- The Washington Times - Sunday, November 25, 2001

By Sheila Isenberg
Random House, $26.95, 349 pages, illus.

It seems suitable in this new season of America at war to celebrate one more time Varian Fry Andy Marino's book, "A Quiet American," came out a scant couple of years ago the man who, working almost alone in Marseille in 1940-41 rescued between 1,000 and 2,000 European artists, writers and other intellectuals, most of them Jewish, from the clutches of Vichy France and the Nazis.
During World War II, New York City had a thriving, squabbling population of French intellectuals and many of them were there only because of Fry. Prominent in the company was Andre Breton, the Surrealist "pope," drinking great quantities of red wine and refusing to learn English. Among refugees from other countries there was the painter Marc Chagall, who for the longest time Fry couldn't persuade that he was in any danger on European soil.
American culture was enriched beyond calculation by the men and women whom Fry snatched from under the nose of the enemy: Heinrich Mann (brother to Thomas), Max Ernst, Marcel Duchamp, Hannah Arendt, Andre Masson, Franz Werfels and his wife, the legendary Alma Mahler that was, Kurt and Helen Wolff, Lion Feuchtwanger, and Max Ophuls who would go on to make, after the war, "The Sorrow and the Pity," a defining film about France under the German occupation.
Was Fry's country our United States grateful for his valorous work in France under circumstances that were, to say the least of it, intimidating? No. The State Department was trying to maintain good relations with Vichy, and in the person of assistant secretary Breckinridge Long undermined Fry's efforts, refused to renew his passport except for returning home and ordered him back to the United States after he had been13 months "in country," as our warriors now like to say. Concluding his terminal interview with Fry in June of '41, U.S. Consul Hugh Fullerton asked, "Why do you have so many Jews on your staff?"
Nor was the American public very sympathetic to the plight of European Jews, the government for example having refused to accept 20,000 Jewish children from Germany. Fry should have known this, of course; his wife Eileen (seven years his senior) had tried to tell him before he left New York for Marseille in August '40. But he was pigheaded, and besides that the only volunteer for the job his employer, the Emergency Rescue Committee, had. Fry had not listened to his wife, and during his time in France the committee would become tired of him, both on account of his independent ways and pressure being brought to bear by the State Department.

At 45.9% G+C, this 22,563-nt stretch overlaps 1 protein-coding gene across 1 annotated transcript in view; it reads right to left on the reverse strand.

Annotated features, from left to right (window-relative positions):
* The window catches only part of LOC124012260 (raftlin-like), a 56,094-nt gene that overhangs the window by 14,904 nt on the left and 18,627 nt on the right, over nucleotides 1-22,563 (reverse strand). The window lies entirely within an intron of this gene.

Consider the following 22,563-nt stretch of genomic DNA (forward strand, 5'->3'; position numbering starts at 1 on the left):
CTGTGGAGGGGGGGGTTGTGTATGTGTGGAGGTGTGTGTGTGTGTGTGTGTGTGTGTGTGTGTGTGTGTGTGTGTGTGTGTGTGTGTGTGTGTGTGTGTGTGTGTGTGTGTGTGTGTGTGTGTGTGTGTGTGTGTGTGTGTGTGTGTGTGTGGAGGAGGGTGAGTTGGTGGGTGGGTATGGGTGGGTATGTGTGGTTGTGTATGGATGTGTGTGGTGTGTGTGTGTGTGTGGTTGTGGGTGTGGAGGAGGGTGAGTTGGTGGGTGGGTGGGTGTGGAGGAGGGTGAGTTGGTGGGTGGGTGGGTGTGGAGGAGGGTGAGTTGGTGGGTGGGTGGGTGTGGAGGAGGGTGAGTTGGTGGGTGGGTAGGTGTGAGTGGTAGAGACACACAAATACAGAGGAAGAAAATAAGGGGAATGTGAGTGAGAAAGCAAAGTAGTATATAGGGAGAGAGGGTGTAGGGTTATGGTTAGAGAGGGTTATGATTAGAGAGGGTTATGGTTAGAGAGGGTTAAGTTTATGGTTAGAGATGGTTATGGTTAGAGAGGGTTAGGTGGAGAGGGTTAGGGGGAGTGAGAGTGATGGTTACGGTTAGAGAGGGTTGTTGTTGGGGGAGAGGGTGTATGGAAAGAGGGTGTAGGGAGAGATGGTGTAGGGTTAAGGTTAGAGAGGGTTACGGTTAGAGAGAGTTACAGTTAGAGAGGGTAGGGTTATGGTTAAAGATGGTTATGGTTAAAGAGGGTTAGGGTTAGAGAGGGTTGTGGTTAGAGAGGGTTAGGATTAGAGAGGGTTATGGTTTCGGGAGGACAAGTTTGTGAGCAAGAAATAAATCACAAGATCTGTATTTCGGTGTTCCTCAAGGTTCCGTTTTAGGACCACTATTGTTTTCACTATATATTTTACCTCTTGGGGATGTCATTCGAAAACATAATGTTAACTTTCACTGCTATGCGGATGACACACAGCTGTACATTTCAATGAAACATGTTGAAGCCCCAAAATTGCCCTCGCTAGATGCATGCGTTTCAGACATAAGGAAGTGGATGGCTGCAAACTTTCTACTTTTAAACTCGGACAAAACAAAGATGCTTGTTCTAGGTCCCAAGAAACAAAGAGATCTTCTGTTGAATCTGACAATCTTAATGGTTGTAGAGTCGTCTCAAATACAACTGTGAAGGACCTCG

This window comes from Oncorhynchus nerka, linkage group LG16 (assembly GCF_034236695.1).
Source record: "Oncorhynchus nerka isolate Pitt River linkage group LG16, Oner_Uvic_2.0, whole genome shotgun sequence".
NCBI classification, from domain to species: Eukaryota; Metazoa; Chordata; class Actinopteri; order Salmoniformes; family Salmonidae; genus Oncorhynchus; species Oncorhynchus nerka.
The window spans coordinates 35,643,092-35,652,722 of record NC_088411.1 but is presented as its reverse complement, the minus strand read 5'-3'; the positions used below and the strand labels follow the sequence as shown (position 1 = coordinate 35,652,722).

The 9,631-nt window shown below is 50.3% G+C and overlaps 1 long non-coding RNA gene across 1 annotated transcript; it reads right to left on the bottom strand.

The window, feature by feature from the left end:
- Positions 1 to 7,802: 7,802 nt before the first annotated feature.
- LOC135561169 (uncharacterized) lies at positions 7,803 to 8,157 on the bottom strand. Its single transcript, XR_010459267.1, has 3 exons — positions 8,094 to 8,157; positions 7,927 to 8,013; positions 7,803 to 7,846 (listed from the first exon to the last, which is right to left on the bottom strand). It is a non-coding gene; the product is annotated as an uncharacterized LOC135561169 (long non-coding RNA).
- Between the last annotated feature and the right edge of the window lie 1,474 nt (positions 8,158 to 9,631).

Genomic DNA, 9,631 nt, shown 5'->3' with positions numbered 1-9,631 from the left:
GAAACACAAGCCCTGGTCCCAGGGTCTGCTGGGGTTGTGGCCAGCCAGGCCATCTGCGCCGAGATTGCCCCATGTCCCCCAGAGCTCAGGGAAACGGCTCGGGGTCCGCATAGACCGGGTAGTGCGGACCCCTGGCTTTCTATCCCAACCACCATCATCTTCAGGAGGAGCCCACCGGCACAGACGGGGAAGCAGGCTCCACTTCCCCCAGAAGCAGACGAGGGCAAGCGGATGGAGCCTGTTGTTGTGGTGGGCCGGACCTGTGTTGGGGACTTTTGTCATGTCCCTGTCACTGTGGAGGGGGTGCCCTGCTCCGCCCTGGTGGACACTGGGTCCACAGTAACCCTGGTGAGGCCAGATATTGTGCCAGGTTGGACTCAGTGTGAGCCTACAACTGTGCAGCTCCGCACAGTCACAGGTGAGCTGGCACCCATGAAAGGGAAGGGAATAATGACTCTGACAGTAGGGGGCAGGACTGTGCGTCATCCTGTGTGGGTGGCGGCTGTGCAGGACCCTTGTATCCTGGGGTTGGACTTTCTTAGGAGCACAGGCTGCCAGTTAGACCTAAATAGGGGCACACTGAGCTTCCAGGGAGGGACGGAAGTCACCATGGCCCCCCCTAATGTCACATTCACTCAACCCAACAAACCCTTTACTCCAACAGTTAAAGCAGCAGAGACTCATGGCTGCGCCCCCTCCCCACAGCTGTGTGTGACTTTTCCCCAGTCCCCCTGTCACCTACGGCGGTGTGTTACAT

Sheila Isenberg, an author and professor of English at Marist College, may have painted a slightly more detailed portrait of the quirky Fry in her "A Hero of Our Own" than did Mr. Marino (not that his was not a good book, it was). Fry was a singularly unlikely hero, a boy and young man who got into scrapes at school (Hotchkiss) and at Harvard. He was always getting suspended or expelled, and he accidentally killed a boy while driving a car. There were difficulties involving women.
Problematic but unquestionably bright, Fry founded the Hound and Horn with Lincoln Kerstein, then broke with Kerstein when the latter sought to broaden the review's scope with a football story. He became a respectable Greek and Latin scholar and a good pianist, but it was during his Harvard years that Fry "began to behave in a manner that would continue to the end of his life, acting as if he were smarter than everyone else, right when all others were wrong. His righteousness was difficult to take."
The tragedy of Varian Fry who really was a hero, anyway you cut it was that in a life of 60 years, he had one good one, the time he spent in Marseille sticking it to the Gestapo and Vichy.
Arriving in the port city via Lisbon and Barcelona after flying from New York, the young American installed himself at the Hotel Splendide, converting his bedroom to office space and starting to hire a small local staff. He needed people to find and serve as guides on routes over the Pyrenees to Spain (and on to Lisbon), and others to navigate the beaucratic channels of Vichy. He had brought money with him to grease wheels and provide financial support to refugees flooding into the city from the occupied part of France and elsewhere.